TURN BACK TIME
Adjusting the clock no easy task at historic Chester County Courthouse
For most people, turning clocks back one hour was an automated task, but employees at the historic Chester County Courthouse had to climb the 60 stairs from the historic secondfloor courtroom into the cupola to change the time on the four faces of the county courthouse.
Dave Moore and Ron Brenneman took care of the task shortly before 8 a.m. Monday.
“It’s like a grandfather clock,” said Moore, who has worked for the county for the past 32 years. “You can’t turn it back; you actually have to go forward.”
To minimize the repetitive bell striking, Moore unhooked
the ringer that runs from the clock up to the 1836 J. Wilbank bell hanging 30 feet overhead.
“If we didn’t unhook the bell, we would get a lot of calls asking why the bell keeps ringing,” Moore said.
The electric drive was turned off as Brenneman manually turned the facing arm on one of the four clock faces. A series of interlocking gears connect each face to the clock mechanism.
The clock tower is loaded with history dating back to its construction in 1836 including legend of a ghost of one of the builders.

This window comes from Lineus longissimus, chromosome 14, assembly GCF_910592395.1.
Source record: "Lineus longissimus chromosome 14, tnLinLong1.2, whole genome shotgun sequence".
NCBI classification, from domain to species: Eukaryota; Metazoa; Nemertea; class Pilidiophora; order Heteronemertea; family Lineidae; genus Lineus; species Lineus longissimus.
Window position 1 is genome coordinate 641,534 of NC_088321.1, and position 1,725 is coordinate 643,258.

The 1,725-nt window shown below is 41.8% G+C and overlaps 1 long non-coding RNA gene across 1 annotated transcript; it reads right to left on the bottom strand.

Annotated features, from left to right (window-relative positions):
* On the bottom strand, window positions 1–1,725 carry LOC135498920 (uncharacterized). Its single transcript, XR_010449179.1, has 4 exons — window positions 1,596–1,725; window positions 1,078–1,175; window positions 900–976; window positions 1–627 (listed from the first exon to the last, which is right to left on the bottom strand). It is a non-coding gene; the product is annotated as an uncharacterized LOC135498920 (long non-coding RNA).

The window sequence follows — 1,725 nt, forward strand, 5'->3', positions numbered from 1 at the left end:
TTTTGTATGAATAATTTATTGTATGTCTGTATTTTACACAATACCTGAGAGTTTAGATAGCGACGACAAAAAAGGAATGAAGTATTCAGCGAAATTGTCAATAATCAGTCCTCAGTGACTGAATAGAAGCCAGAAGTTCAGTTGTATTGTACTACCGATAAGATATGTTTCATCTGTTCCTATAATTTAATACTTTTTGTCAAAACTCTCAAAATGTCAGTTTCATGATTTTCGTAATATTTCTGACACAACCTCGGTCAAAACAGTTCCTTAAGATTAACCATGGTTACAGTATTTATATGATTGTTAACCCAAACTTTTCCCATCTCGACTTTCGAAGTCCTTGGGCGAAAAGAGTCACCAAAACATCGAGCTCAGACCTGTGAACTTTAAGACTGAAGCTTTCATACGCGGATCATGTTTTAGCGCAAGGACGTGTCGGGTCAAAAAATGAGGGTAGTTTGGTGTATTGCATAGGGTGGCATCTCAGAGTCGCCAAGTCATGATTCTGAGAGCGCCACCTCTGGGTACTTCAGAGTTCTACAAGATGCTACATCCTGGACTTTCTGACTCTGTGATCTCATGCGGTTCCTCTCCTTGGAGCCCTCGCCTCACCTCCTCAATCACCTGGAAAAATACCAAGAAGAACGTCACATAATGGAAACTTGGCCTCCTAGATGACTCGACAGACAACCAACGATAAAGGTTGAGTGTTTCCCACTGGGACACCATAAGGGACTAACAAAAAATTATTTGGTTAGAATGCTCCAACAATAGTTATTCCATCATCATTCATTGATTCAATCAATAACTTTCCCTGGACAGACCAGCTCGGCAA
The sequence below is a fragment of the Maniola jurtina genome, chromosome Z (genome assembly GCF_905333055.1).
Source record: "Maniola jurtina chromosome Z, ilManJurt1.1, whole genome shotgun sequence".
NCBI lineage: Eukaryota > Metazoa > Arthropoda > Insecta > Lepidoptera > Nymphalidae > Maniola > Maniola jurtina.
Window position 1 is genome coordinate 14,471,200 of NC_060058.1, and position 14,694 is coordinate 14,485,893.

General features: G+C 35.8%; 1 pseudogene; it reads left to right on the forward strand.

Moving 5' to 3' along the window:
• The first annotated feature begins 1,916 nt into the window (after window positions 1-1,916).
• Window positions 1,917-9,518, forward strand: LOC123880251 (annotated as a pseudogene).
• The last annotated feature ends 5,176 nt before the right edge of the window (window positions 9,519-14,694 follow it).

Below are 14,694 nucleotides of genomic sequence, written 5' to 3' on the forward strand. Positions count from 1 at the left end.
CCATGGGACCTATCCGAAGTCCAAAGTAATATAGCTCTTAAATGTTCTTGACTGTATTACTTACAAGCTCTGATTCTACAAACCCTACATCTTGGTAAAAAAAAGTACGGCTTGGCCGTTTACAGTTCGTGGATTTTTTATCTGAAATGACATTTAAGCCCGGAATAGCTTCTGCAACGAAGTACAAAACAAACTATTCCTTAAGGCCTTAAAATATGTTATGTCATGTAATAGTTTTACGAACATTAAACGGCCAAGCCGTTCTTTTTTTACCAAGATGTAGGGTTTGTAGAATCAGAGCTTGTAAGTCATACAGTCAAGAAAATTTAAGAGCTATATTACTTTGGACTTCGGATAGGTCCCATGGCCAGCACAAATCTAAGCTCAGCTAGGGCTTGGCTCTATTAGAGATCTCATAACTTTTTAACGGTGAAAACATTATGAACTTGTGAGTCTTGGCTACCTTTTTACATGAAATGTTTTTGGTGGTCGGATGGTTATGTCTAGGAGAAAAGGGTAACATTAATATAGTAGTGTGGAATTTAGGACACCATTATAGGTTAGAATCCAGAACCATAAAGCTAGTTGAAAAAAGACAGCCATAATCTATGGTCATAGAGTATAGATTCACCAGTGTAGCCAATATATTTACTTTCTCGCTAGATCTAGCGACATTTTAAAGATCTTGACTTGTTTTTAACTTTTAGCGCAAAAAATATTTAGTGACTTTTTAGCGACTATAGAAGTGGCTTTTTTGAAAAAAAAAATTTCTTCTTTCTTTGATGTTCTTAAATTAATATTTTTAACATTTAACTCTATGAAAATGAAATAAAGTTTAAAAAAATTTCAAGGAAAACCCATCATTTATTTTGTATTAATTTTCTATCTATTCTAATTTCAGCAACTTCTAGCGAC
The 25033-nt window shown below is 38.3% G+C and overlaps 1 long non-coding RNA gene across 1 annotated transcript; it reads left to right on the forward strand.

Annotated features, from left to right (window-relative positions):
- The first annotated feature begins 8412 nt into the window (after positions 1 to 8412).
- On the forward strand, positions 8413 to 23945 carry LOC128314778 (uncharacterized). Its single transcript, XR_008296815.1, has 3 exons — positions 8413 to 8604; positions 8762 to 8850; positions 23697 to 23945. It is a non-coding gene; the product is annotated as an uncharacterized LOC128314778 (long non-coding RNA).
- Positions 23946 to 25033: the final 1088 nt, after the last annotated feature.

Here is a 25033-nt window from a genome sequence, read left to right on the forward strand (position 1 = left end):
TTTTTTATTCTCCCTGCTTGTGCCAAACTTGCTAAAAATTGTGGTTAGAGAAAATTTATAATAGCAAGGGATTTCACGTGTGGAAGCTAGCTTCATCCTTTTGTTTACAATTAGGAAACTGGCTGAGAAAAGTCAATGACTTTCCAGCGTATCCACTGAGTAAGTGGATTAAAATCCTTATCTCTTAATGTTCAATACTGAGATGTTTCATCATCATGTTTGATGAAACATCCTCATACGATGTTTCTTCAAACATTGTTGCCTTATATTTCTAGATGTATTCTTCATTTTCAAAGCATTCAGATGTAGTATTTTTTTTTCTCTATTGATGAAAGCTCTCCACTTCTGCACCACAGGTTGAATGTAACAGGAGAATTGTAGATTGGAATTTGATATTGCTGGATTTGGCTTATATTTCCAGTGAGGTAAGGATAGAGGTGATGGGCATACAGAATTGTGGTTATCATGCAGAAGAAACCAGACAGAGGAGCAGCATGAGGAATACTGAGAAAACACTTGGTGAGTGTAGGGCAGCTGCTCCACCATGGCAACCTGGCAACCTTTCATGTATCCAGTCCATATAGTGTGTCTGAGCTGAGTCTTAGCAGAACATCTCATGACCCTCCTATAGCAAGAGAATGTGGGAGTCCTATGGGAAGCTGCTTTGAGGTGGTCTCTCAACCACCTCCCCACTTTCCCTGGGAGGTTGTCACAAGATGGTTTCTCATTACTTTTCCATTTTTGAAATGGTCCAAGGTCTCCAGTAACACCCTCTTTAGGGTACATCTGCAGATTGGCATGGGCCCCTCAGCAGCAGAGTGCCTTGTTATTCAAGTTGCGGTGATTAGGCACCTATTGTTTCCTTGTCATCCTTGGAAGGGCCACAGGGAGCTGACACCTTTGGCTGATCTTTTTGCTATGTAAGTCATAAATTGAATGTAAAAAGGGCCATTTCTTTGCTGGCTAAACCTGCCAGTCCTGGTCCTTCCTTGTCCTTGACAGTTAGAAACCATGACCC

Various visitors and workers have left their names and marks on the bell, clock and tower over the years.
One written on the eastfacing glass face states: “Minute hand repaired March 27, 1974 by Meredith Cooper - Clerk of Courts”; another one written on the bell reads: “R. Carem 7,14,04.”
A 1966 story in the Daily Local News reported the
clock threw out baseballs at noon during a period of its long service.
John Abraham, facilities manager, said the clock is mainly maintenance free. He said Moore and Brenneman handle most periodic maintenance such as oiling gears. He said the county utilizes Rodgers Clock Service of Harrisburg for major repairs.
A phone call to Rodgers Clock Service was answered by Robert Rodgers Monday. His father Bert started the business in the 1940s “and I’m still at it.” The clock, he said, is not the original clock.
“My experience would tell me that clock would have been built by E. Howard Clock of Boston in the 1930s -1940s. It was a weight-driven clock. Originally, someone would have had to gone up weekly to wind the clock.”
He said two weights were involved. That would include a time weight, weighing 200 to 400 pounds, and a striker weight could have been 800 to 1,000 pounds.
He said the clock was built to be pulled by that weight, but now with electrification it is pushed, which lessens wear on the clock.
Chester County employee Ron Brenneman turns the clock faces on the Chester County Courthouse Monday to adjust for the end of daylight saving time.
Above, Chester County employee Ron Brenneman looks at the many names carved on the walls in the clock tower of the historic Chester County Courthouse, the exterior of which is pictured at left.
Chester County employee Dave Moore, left, checks the gears as Ron Brenneman turns the clock faces inside the clock tower of the historic Chester County Courthouse on Monday to adjust for the end of daylight saving time.